Extension and Penalty Relief for 1095-B and 1095-C Statements

Statement Deadline Extended

IRS Notice 2020-76 extends the due date for furnishing the 2020 Form 1095-B and Form 1095-C statements to individuals, from January 31, 2021, to March 2, 2021.

Because of this automatic extension, employers will not receive an additional extension of time for furnishing these statements if they submit Form 8809 (Application for Extension of Time To File Information Returns).

Filing Deadline Remains the Same

Employers should note that the notice does not extend the due date for filing Forms 1094/1095-B and 1094/1095-C with the IRS. These remain due on or before February 28, 2021 (March 31, 2021 if filing electronically).

However, employers may receive an automatic 30-day extension of time to file these forms with the IRS by submitting Form 8809 on or before the due date for filing the forms.

For reference purposes, these reporting requirements are described in Sections 6055 and 6056 of the IRS Code and were added by the Patient Protection and Affordable Care Act (PPACA).

Penalty Relief for Furnishing Form 1095-B to Individuals

Because the individual shared responsibility payment is zero in 2020, individuals do not need the information on Form 1095-B to determine their federal tax liability. Therefore, the IRS will not assess a penalty for failing to furnish a Form 1095-B to responsible individuals if the employer does the following:

  • Posts a prominent notice on its website stating that individuals may request a copy of their 2020 form. The notice must include an email address and a physical address where the request may be sent along with a telephone number individuals can call with any questions.
  • Furnishes a 2020 Form 1095-B to any responsible individual within 30 days of the date a request is received. Note that these forms may generally be provided electronically if the individual provides his or her consent.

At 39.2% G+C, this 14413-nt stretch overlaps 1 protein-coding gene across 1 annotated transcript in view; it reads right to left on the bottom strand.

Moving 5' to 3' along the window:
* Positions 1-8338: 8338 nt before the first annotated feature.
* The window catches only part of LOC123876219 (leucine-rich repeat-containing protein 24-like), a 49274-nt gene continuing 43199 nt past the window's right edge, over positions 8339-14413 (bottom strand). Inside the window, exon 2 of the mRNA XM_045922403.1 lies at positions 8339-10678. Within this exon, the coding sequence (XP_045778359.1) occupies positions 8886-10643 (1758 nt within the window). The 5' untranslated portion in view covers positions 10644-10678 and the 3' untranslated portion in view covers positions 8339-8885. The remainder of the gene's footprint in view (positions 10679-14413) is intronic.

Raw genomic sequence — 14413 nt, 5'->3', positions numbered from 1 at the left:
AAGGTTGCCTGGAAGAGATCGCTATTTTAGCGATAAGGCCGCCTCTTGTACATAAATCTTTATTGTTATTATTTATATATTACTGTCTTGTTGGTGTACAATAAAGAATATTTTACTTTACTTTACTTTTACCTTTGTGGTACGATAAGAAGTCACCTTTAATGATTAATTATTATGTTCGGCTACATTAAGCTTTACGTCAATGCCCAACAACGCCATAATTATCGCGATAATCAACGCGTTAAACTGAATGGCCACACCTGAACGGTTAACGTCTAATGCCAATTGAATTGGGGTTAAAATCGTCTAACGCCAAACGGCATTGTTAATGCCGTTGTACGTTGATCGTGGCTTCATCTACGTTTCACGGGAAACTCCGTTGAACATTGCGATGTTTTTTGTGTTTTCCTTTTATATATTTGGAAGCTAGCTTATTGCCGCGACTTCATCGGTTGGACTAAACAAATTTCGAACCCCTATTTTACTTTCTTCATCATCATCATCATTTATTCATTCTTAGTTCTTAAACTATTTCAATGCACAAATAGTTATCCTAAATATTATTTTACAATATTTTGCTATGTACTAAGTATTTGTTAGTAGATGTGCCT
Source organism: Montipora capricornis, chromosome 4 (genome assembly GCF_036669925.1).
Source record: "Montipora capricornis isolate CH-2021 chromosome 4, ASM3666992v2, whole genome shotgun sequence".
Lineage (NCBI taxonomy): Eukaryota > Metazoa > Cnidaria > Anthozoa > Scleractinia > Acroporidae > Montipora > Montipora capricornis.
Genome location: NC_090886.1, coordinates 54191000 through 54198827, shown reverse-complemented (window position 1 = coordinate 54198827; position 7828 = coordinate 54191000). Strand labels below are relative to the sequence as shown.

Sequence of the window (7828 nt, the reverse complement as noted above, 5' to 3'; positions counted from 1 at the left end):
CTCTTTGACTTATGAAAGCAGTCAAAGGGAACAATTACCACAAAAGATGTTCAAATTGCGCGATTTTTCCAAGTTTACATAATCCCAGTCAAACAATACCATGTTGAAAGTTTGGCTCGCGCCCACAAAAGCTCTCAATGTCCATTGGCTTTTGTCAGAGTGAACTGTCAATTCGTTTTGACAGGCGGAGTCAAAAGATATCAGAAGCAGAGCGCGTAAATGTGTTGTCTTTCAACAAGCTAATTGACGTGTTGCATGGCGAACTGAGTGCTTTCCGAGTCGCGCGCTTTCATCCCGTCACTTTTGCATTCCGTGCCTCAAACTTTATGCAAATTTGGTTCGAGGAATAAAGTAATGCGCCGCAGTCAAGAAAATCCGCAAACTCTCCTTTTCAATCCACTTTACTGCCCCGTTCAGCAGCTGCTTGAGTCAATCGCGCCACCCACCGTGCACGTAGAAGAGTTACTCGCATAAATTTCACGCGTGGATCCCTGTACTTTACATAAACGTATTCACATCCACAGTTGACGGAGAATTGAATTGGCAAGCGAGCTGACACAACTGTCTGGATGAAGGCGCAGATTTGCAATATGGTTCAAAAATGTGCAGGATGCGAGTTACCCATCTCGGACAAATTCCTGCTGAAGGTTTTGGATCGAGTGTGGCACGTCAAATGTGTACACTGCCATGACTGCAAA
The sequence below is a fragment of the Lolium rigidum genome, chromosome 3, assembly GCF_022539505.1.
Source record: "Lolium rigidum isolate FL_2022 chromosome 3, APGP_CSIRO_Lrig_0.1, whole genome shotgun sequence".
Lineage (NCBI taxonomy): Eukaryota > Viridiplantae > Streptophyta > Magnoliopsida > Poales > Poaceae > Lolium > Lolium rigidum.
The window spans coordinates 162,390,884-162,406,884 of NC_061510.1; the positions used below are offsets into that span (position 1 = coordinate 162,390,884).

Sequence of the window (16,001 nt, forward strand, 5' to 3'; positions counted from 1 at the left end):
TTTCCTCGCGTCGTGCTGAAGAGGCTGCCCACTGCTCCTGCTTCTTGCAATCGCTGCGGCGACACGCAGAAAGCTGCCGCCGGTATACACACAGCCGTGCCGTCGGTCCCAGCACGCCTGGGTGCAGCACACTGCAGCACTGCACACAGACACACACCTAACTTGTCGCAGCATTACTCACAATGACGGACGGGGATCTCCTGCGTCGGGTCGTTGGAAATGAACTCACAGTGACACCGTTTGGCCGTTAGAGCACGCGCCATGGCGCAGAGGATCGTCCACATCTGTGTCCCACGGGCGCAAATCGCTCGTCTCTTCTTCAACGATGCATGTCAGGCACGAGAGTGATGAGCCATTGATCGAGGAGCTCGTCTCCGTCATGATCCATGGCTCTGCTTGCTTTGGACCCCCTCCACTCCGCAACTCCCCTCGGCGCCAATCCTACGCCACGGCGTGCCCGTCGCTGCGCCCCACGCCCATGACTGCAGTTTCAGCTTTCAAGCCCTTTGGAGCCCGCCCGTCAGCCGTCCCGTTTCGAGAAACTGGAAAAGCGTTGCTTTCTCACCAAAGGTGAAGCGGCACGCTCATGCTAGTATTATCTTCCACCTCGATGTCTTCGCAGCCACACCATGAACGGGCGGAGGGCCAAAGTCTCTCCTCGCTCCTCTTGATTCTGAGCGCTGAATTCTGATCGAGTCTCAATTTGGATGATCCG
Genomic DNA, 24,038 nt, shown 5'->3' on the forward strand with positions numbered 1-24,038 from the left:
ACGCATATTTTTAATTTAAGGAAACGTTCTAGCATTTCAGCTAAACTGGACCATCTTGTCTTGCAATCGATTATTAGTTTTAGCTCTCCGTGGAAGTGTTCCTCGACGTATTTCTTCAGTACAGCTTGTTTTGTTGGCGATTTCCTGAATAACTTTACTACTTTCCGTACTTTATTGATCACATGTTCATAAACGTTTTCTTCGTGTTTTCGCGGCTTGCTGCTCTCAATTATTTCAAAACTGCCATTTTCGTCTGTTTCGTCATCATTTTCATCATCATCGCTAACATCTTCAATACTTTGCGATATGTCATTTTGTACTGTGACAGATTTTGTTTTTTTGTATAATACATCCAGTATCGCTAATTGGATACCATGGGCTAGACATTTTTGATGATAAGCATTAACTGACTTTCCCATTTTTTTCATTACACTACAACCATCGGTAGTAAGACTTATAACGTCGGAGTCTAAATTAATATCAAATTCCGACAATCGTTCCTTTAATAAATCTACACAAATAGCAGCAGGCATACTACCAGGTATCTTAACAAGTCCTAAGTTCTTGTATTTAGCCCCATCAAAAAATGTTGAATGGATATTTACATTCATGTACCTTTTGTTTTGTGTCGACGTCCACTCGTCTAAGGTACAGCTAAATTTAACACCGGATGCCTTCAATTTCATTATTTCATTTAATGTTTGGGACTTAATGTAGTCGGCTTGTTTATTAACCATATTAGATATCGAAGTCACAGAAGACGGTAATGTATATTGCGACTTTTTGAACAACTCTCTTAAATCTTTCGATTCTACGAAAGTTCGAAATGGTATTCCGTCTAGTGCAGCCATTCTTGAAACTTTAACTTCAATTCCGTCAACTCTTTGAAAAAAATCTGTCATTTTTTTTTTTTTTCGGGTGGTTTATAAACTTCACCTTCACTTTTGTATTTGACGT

It gets slightly more complicated for applicable large employers (ALEs) who add the 1095-B information to Part III of the Form 1095-C rather than complete a separate Form 1095-B. In this case, the penalty relief described above only applies when the Form 1095-C (including Part III) is provided to an individual who is not a full-time employee for any month of 2020.

End of Good Faith Relief

The IRS signaled that this notice provides the final extension of penalty relief for employers that report incorrect or incomplete information but can show they made a good-faith effort to comply with the reporting requirements.

Future Relief in Question

This IRS also indicated that it received very few responses last year when it asked about the need for future relief and changes to the reporting requirements. Employers who wish to comment about future changes are encouraged to do so and may send those comments electronically by typing “IRS-2020-0037” in the search field on the regulations.gov homepage or by mail to the address listed at the end of the notice.

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